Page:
June 6 - 17, 2008: Soaring the French Alps
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2008 Jun 12 This place was carved for paragliding
which the town has embraced.
Lets face it, tourists come here for a reason. Amazingly, paragliding
isn't usually it, but that tells you something about its natural beauty.
At this moment I'm standing at an open window of our hotel, a quaint
little 3-story affair just off the square, suckling internet from some
thoughtful donor (thanks, whoever you are). The view is incredible. Too
bad about it being so damp. But before the rains came, the three of us
managed to get airborne.
The Neederhorn rises majestically above one of the lakes that gives
Interlaken its name. Sun heating in the morning begets clouds early on.
Air rises, condenses and the clouds continually form right near the
paraglider launch. This morning we took a bus and gondola up to the top,
complete with paragliders and went to check it out. Clouds
intermittently cloaked our route out to the valley but we laid out,
hooked in and waited. Eventually an opening emerged straight out and
above that let us all three launch at once.
What an incredible flight.
After nearly an hour of soaring we headed back in to land fearing
stronger valley winds and got what we worried about. They venturied
between mountains and, by the time we descended to within a couple
hundred feet, we were going backwards.
Landing options were everywhere and all the landings were on our feet
and uneventful. I had time to get my camera out and record Thad and Phil
who did flawless little high wind touchdowns with a C-riser pull just
We had flown with a German pilot who also landed nearby and we got to
Each day a decision is made as to where and when we go and, for the
moment, we're staying at Interlaken. Here are the highlight
2008 Jun 14 Forwards
rule, reverses drool—here anyway.
No wind? No problem. Here's a mountain...just forward fall down
its steep hillside and the glider has to come up. Thad scores the new
award for the ugliest inflation that still resulted in flight. It was
The past few days have been a whirlwind of finding
sites, finding people and making the best of some unimpressive weather.
The views are stunning and these poor tourists just have no idea what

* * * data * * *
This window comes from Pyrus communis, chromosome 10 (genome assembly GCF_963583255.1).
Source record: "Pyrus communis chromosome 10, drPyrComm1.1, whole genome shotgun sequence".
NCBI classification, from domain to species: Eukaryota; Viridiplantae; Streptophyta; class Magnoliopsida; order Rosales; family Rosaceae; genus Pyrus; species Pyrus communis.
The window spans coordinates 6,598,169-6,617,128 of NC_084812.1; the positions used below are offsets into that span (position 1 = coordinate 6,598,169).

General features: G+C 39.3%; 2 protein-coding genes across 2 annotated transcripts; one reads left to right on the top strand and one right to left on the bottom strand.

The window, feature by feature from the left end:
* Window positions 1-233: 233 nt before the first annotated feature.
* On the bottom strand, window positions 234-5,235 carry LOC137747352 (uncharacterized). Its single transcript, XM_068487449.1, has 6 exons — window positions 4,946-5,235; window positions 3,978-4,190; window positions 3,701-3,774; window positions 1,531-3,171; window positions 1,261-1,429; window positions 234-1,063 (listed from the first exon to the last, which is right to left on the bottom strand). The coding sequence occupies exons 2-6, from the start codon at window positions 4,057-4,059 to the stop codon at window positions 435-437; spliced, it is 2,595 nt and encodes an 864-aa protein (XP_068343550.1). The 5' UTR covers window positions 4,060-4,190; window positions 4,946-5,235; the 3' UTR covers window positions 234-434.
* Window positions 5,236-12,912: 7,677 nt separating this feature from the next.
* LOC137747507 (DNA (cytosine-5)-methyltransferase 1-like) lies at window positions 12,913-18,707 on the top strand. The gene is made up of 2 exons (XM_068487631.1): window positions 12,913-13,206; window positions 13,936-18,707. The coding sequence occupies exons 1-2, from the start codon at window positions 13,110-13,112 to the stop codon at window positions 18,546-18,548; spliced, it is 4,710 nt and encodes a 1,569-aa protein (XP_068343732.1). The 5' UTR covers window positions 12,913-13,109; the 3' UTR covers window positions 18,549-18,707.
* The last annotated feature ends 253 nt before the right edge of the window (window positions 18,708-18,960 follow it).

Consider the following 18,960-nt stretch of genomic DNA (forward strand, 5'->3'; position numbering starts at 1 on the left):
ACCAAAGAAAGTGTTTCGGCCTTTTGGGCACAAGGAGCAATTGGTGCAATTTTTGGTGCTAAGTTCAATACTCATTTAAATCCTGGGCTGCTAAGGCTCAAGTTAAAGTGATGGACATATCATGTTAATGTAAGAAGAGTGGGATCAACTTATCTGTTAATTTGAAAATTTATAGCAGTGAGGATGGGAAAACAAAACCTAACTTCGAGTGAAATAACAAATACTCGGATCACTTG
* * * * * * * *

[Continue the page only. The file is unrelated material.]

they're missing. Yesterday we played tourist ourselves and visited some
amazing caves and waterfalls. Afterwards, just as we got on the road to
head back to our hotel, Phil spotted a glider. Thad saw another landing
and it became obvious there was a flying site nearby. Good sniffing guys
because what that turned out to be was a place where some renowned
aerobatic pilots were practicing. Then getting together with the
gorgeous Acro champs Judith and Seiko was a special treat. Judith was
out practicing her tumbles.
This place we flew, Murren, was just more
amazement of terrain. After launch I was stopped dead in my tracks at
the valley's beauty. I could not soar, I couldn't practice anything, and
could barely work my camera. It was so stunning. I flew down that valley
feeling like the music from Jurassic Park should be playing in my ear.
We've continued to fly morning and evening. Phil even did a little
cross country flight today, winding up near the train station that we
caught up with him at.
Today's flight from some high mountain was cold and amazing. We
landed, as we have several times, because the weather looked dodgy.
number of extremely talented pilots have been showing us around and just
hanging out with them has been a pleasure.
Tomorrow morning we're heading for Annecy, France, in search of
something a bit dryer. It would be nice if it were a bit more
soarable which doesn't look promising. But the, just seeing the launch
site will be cool as well as simple being in France. Unfortunately, I'll
not be able to meet Stefan Obenauer in Germany. My next European trip
will have to start with Germany.